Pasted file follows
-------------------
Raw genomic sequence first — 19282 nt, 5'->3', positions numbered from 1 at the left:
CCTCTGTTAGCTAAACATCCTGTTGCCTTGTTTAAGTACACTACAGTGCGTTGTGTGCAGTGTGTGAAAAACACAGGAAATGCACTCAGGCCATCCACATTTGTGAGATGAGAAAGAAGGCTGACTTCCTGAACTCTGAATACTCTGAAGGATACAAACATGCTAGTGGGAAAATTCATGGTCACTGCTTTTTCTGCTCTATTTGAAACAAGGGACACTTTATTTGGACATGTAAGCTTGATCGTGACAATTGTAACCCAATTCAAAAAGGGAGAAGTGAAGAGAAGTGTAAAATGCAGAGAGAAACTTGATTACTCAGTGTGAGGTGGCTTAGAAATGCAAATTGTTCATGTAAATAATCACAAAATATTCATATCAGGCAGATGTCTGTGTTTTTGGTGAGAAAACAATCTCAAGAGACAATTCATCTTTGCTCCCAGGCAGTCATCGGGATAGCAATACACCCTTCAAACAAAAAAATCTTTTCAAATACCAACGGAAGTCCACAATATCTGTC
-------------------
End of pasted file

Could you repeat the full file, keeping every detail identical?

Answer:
Raw genomic sequence first — 19282 nt, 5'->3', positions numbered from 1 at the left:
CCTCTGTTAGCTAAACATCCTGTTGCCTTGTTTAAGTACACTACAGTGCGTTGTGTGCAGTGTGTGAAAAACACAGGAAATGCACTCAGGCCATCCACATTTGTGAGATGAGAAAGAAGGCTGACTTCCTGAACTCTGAATACTCTGAAGGATACAAACATGCTAGTGGGAAAATTCATGGTCACTGCTTTTTCTGCTCTATTTGAAACAAGGGACACTTTATTTGGACATGTAAGCTTGATCGTGACAATTGTAACCCAATTCAAAAAGGGAGAAGTGAAGAGAAGTGTAAAATGCAGAGAGAAACTTGATTACTCAGTGTGAGGTGGCTTAGAAATGCAAATTGTTCATGTAAATAATCACAAAATATTCATATCAGGCAGATGTCTGTGTTTTTGGTGAGAAAACAATCTCAAGAGACAATTCATCTTTGCTCCCAGGCAGTCATCGGGATAGCAATACACCCTTCAAACAAAAAAATCTTTTCAAATACCAACGGAAGTCCACAATATCTGTC